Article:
During the 1800s, steamships were primarily used to transport cargo overseas. The early twentieth century, however, brought a major shift in the life of the commercial steamer, from cargo to passengers, and by 1920, the Golden Age of the Ocean Liner was well under way.

During the early twentieth century, steamship companies competed to provide abundant and comfortable passenger space and the most luxurious amenities available during transatlantic crossings. This demand led to larger vessels, and, by the 1930s, ocean liners reached the pinnacle of luxury, size, and safety at sea. Giant liners cut through the waters of the North Atlantic, bringing immigrants to the United States and carrying wealthy passengers between New York and Europe.


The classic ocean liner embodied a world of travel more leisurely than anything known today, more subtle, quieter, more selective—ocean travel as it could and ultimately would be experienced on one of the famous liners of the 1930s. The great Cunarders, R.M.S. Queen Elizabeth and the R.M.S. Queen Mary, and the French line’s fabled S.S. Normandie were among the greatest passenger ships of the 1930s. Only the Queen Mary still exists, anchored permanently in Long Beach, California, where she operates as a hotel and conference center. The others, and many more, exist today only in photographs or in high-end restaurants that salvaged a portion of a great ship’s interiors. Collectibles are continually traded, but have become increasingly rare.


Art Deco was the predominant style of interior design on board the two Cunard Queens, but no interior spaces could surpass those found aboard the Normandie. Her first-class dining salon was a breathtaking 305 feet long, 46 feet wide, and 25 feet high, and could seat 750 people at one time. Twelve illuminated Lalique pillars and 38 matching wall panels earned Normandie the name “ship of light.” Some of her other highlights were the children’s dining room covered with murals painted by Jean de Brunoff, the creator of Babar the Elephant, and the first-class smoking room, which boasted a breathtaking glass mural by Jean Dupas, “The History of Navigation,” which is on display at the Metropolitan Museum of Art in New York City.


Our personal love of ocean liner history eventually led to our own treasured transatlantic experiences aboard the Queen Mary 2—the successor to the original Queen Mary. Launched in 2003, the QM2 is unique by today’s standards in that she was designed and built to be a true ocean liner.


Constructed in France by Chantiers de l’Atlantique in 2003, Queen Mary 2 was the longest passenger ship ever built, and with her gross tonnage of 148,528 also the largest. QM2 required 40% more steel than a cruise ship to meet the demands of an ocean liner making routine transatlantic crossings.


Continuing the tradition of the great Cunard Queens, QM2 cuts through the North Atlantic with supreme strength and speed. Instead of the diesel-electric configuration found on many ships, Queen Mary 2 uses integrated electric propulsion to achieve her top speed.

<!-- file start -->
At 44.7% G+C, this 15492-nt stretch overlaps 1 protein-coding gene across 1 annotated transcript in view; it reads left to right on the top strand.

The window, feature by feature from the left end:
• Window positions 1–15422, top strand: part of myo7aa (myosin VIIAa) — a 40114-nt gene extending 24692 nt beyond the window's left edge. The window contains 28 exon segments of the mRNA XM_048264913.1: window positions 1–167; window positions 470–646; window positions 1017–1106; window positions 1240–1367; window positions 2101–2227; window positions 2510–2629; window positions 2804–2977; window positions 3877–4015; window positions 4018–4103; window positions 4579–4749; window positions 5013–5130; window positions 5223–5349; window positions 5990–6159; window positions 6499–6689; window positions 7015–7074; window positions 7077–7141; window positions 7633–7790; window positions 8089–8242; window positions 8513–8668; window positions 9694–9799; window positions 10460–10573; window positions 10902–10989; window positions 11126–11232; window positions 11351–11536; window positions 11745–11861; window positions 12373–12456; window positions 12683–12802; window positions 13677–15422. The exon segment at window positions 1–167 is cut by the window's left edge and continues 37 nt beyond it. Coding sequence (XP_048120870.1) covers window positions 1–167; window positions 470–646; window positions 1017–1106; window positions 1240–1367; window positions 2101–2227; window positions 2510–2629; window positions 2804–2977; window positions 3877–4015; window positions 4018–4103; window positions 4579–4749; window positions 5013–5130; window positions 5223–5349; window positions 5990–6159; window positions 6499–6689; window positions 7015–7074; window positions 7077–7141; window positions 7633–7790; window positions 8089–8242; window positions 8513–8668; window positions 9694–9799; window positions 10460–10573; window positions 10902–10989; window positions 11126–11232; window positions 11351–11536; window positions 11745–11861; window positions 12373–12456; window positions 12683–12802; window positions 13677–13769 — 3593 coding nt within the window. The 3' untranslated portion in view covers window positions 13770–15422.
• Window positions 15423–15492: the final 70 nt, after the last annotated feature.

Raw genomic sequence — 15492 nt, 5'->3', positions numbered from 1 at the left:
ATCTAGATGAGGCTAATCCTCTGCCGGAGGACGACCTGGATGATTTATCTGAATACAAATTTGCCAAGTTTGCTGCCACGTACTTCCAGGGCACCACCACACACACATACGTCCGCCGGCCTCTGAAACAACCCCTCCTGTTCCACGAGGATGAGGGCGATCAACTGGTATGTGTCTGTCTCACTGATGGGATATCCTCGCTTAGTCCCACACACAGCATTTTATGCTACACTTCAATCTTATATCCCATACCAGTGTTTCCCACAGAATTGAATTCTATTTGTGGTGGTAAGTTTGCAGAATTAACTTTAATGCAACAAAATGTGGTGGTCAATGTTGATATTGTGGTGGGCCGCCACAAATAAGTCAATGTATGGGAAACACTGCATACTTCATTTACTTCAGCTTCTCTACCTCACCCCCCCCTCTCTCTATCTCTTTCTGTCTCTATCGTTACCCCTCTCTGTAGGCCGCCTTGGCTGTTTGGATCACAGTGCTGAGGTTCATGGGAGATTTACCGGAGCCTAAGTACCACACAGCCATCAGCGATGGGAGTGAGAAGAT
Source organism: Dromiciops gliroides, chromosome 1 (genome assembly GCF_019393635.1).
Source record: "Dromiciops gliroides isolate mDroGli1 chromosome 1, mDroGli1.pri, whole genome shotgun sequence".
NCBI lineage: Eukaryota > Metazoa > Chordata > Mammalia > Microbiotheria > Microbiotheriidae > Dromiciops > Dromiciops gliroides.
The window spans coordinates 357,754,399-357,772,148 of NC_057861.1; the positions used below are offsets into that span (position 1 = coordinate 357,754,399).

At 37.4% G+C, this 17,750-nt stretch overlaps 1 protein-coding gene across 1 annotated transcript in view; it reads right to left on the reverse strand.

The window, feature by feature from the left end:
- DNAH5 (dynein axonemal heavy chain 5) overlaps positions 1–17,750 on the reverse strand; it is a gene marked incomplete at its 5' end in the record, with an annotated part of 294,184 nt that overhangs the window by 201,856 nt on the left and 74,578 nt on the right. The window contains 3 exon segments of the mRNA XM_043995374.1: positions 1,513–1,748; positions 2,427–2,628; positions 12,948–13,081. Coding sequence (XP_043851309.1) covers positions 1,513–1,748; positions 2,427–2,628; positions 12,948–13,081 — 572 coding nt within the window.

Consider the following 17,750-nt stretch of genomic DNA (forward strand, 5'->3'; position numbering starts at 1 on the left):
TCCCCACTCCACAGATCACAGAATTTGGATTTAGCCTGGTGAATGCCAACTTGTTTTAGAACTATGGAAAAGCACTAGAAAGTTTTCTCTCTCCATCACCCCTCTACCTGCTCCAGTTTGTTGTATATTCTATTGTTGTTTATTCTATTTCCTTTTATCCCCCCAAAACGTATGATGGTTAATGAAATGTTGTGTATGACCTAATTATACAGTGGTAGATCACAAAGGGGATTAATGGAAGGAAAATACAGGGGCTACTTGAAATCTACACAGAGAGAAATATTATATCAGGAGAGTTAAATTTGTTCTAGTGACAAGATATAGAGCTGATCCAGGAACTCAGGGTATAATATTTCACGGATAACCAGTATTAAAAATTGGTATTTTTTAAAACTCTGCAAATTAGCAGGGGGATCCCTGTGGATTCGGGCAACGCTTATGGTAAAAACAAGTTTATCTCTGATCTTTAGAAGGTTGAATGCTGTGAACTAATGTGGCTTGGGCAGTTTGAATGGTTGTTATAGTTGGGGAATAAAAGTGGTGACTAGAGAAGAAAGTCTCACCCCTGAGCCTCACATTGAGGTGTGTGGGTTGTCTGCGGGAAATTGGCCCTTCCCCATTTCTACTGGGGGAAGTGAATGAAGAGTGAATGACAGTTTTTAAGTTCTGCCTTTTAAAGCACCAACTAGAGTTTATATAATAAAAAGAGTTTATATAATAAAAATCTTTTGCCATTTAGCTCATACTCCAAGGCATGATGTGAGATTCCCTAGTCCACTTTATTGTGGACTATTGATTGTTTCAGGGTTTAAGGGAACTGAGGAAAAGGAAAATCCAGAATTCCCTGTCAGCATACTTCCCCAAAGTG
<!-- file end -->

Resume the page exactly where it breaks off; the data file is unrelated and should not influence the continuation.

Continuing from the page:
Queen Mary 2 ’​s facilities include fifteen restaurants and bars, five swimming pools, a casino, a ballroom, a theatre, and the first planetarium at sea. There are also kennels and a nursery on board. Her interior design echoes the details found in the great ships of the past, merging Art Deco with contemporary design. The spirit of the QM2 captures the essence and elan of the original liners, giving travelers the opportunity to embark on a legendary transatlantic crossing once again.


Several of Yearbook’s fine vintage and antique collectibles come directly from these and other historic ocean liners. Our discovery of a silver ice bucket from the S.S. Normandie, originally offered as a first-class souvenir, became a collector’s piece as soon as Yearbook offered it for sale. A French globe from the 1940s, showing transatlantic routes, was also taken home by a passionate cartophile. An ever-changing selection of service ware from ocean liners of the early twentieth century continues to ebb and flow through the store as they once did through the exquisite dining rooms of these famous liners. A first-class deck chair from the Queen Elizabeth is currently on display at Yearbook, and a collection of classic 1930s Champagne coupes, which recall sparkling French wine in a first-class lounge or dining salon, is always in stock. And the design of our original Transatlantic Cabin Service plates, inspired by the prow of the Normandie, has been produced exclusively for Yearbook by Homer Laughlin.


The classic age of ocean liners has also contributed to Yearbook events and store promotions. In 2013, Yearbook hosted a Study Hall Event inspired by the Golden Age of the great liners. The event featured a sun deck party outside the design studio with a menu of hors d’oeuvres of the period. Flower arrangements, decorations and live music were all in sync with the theme. With a facsimile bulkhead and searing red funnel based on the original funnel designs from the Queen Elizabeth, the front store window promoted the summer event as well.




Although souvenirs and memorabilia from the great ocean liners can be scarce, you will always find something peppered in at Yearbook. Perhaps these and other souvenirs of the great age of ocean travel may encourage you to set off for parts unknown, chart your own transatlantic crossing aboard the QM2, or inspire you to plan a first-class dinner in your own dining salon. Stop by Yearbook soon to launch your list of ideas and set sail on a classic travel adventure.